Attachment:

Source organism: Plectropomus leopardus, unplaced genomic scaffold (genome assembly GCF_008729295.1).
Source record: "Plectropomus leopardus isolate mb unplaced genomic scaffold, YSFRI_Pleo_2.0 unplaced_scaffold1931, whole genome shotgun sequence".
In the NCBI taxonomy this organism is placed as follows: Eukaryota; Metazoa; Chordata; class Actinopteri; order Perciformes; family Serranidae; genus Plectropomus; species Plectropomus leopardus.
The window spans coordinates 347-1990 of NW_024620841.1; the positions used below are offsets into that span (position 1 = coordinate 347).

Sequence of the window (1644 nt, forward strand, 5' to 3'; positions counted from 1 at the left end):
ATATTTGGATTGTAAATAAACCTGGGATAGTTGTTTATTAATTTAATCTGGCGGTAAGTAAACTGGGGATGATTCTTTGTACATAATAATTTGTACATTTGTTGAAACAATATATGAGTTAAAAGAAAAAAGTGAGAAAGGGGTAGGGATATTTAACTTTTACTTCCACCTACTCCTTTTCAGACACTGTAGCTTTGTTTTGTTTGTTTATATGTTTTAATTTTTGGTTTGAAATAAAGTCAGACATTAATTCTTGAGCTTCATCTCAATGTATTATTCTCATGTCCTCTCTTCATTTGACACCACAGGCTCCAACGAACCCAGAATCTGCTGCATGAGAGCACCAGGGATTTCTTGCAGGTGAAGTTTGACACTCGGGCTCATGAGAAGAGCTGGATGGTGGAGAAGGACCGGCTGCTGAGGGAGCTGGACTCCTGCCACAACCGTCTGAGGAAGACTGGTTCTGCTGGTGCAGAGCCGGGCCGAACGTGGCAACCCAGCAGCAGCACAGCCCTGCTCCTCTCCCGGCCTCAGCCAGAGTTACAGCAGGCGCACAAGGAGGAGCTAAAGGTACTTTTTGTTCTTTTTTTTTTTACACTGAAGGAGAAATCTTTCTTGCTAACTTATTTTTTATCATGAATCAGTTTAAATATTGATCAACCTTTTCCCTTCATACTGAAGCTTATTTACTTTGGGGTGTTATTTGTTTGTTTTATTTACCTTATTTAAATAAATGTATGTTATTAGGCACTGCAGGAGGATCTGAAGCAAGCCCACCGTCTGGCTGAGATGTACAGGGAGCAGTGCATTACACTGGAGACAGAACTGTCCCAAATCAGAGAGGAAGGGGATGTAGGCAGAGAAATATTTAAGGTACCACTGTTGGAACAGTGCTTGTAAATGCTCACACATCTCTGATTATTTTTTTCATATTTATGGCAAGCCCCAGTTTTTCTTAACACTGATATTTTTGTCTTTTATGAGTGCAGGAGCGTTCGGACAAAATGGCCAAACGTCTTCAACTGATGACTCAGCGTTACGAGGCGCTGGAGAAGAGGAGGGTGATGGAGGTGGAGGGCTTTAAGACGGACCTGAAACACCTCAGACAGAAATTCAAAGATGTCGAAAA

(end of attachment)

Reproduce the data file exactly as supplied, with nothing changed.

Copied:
Source organism: Plectropomus leopardus, unplaced genomic scaffold (genome assembly GCF_008729295.1).
Source record: "Plectropomus leopardus isolate mb unplaced genomic scaffold, YSFRI_Pleo_2.0 unplaced_scaffold1931, whole genome shotgun sequence".
In the NCBI taxonomy this organism is placed as follows: Eukaryota; Metazoa; Chordata; class Actinopteri; order Perciformes; family Serranidae; genus Plectropomus; species Plectropomus leopardus.
The window spans coordinates 347-1990 of NW_024620841.1; the positions used below are offsets into that span (position 1 = coordinate 347).

Sequence of the window (1644 nt, forward strand, 5' to 3'; positions counted from 1 at the left end):
ATATTTGGATTGTAAATAAACCTGGGATAGTTGTTTATTAATTTAATCTGGCGGTAAGTAAACTGGGGATGATTCTTTGTACATAATAATTTGTACATTTGTTGAAACAATATATGAGTTAAAAGAAAAAAGTGAGAAAGGGGTAGGGATATTTAACTTTTACTTCCACCTACTCCTTTTCAGACACTGTAGCTTTGTTTTGTTTGTTTATATGTTTTAATTTTTGGTTTGAAATAAAGTCAGACATTAATTCTTGAGCTTCATCTCAATGTATTATTCTCATGTCCTCTCTTCATTTGACACCACAGGCTCCAACGAACCCAGAATCTGCTGCATGAGAGCACCAGGGATTTCTTGCAGGTGAAGTTTGACACTCGGGCTCATGAGAAGAGCTGGATGGTGGAGAAGGACCGGCTGCTGAGGGAGCTGGACTCCTGCCACAACCGTCTGAGGAAGACTGGTTCTGCTGGTGCAGAGCCGGGCCGAACGTGGCAACCCAGCAGCAGCACAGCCCTGCTCCTCTCCCGGCCTCAGCCAGAGTTACAGCAGGCGCACAAGGAGGAGCTAAAGGTACTTTTTGTTCTTTTTTTTTTTACACTGAAGGAGAAATCTTTCTTGCTAACTTATTTTTTATCATGAATCAGTTTAAATATTGATCAACCTTTTCCCTTCATACTGAAGCTTATTTACTTTGGGGTGTTATTTGTTTGTTTTATTTACCTTATTTAAATAAATGTATGTTATTAGGCACTGCAGGAGGATCTGAAGCAAGCCCACCGTCTGGCTGAGATGTACAGGGAGCAGTGCATTACACTGGAGACAGAACTGTCCCAAATCAGAGAGGAAGGGGATGTAGGCAGAGAAATATTTAAGGTACCACTGTTGGAACAGTGCTTGTAAATGCTCACACATCTCTGATTATTTTTTTCATATTTATGGCAAGCCCCAGTTTTTCTTAACACTGATATTTTTGTCTTTTATGAGTGCAGGAGCGTTCGGACAAAATGGCCAAACGTCTTCAACTGATGACTCAGCGTTACGAGGCGCTGGAGAAGAGGAGGGTGATGGAGGTGGAGGGCTTTAAGACGGACCTGAAACACCTCAGACAGAAATTCAAAGATGTCGAAAA